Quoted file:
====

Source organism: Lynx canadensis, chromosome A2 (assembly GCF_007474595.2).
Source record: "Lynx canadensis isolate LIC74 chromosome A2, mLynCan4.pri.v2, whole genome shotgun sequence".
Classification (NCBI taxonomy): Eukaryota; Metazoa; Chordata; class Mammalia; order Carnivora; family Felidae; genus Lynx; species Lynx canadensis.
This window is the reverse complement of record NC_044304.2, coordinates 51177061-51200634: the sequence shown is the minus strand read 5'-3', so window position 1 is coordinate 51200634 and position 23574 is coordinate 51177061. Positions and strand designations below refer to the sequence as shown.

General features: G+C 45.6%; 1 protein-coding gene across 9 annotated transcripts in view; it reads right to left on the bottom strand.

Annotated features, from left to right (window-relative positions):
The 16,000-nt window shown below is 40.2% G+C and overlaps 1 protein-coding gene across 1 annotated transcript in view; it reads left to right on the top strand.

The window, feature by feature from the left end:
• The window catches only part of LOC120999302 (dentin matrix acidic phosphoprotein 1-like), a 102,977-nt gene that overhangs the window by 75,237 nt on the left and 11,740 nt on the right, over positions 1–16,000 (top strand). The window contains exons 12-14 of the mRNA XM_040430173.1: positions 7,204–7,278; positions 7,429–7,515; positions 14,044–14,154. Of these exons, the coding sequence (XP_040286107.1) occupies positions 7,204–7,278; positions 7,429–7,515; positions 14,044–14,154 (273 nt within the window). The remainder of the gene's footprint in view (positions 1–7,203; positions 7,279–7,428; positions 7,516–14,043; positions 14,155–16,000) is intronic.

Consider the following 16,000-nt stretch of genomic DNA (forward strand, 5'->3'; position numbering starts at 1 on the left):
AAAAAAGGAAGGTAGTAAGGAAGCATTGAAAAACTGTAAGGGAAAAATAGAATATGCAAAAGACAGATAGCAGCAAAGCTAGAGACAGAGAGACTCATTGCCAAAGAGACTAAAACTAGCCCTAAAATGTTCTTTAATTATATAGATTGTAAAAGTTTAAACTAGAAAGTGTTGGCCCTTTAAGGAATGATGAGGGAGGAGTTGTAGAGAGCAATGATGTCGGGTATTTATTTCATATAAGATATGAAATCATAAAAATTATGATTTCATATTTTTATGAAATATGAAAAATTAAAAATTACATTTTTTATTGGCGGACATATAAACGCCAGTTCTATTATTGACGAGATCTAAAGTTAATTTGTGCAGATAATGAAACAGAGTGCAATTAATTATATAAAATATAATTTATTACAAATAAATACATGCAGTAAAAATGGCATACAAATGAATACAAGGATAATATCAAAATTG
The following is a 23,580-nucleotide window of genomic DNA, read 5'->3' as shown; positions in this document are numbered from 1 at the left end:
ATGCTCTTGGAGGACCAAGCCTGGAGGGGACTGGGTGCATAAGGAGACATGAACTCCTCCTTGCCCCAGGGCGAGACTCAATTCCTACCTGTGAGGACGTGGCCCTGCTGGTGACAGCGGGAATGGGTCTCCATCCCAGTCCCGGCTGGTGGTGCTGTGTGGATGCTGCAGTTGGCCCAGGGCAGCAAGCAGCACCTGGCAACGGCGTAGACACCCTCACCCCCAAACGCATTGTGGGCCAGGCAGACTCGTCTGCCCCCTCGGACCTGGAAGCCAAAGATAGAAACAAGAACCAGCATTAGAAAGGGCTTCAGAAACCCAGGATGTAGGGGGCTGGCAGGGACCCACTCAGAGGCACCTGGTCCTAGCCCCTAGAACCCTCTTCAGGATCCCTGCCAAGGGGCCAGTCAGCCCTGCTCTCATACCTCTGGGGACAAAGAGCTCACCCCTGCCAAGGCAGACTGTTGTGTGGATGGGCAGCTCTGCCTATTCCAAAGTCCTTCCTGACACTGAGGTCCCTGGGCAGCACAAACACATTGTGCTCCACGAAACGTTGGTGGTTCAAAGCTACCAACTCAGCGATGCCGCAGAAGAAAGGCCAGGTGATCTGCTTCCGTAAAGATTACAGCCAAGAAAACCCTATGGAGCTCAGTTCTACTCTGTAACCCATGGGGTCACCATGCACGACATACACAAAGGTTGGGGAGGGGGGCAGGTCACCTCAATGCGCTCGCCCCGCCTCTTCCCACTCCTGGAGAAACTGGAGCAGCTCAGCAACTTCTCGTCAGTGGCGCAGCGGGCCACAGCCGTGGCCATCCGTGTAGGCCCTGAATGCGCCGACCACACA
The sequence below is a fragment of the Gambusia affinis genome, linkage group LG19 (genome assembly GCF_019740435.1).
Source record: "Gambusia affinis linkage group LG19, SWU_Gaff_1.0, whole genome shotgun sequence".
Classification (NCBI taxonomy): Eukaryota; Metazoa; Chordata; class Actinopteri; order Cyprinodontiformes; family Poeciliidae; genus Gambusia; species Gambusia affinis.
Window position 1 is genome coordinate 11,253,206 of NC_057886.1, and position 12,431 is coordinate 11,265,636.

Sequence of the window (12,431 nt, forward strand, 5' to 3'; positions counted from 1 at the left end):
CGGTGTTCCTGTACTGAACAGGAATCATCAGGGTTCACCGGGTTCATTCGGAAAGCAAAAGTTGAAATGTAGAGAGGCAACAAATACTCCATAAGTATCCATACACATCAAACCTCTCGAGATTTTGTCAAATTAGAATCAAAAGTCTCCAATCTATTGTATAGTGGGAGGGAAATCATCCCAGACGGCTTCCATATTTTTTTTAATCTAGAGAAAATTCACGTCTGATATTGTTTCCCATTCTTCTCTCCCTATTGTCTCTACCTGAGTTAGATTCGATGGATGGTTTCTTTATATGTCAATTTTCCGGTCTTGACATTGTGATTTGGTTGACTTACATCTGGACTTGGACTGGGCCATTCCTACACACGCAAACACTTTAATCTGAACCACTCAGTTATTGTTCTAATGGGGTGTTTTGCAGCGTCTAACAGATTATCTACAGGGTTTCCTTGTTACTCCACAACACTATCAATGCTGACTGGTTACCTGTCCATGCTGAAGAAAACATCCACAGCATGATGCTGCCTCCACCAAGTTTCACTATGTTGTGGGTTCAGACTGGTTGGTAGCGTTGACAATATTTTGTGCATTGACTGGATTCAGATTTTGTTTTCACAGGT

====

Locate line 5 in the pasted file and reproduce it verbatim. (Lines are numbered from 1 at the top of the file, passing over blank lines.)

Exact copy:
General features: G+C 45.6%; 1 protein-coding gene across 9 annotated transcripts in view; it reads right to left on the bottom strand.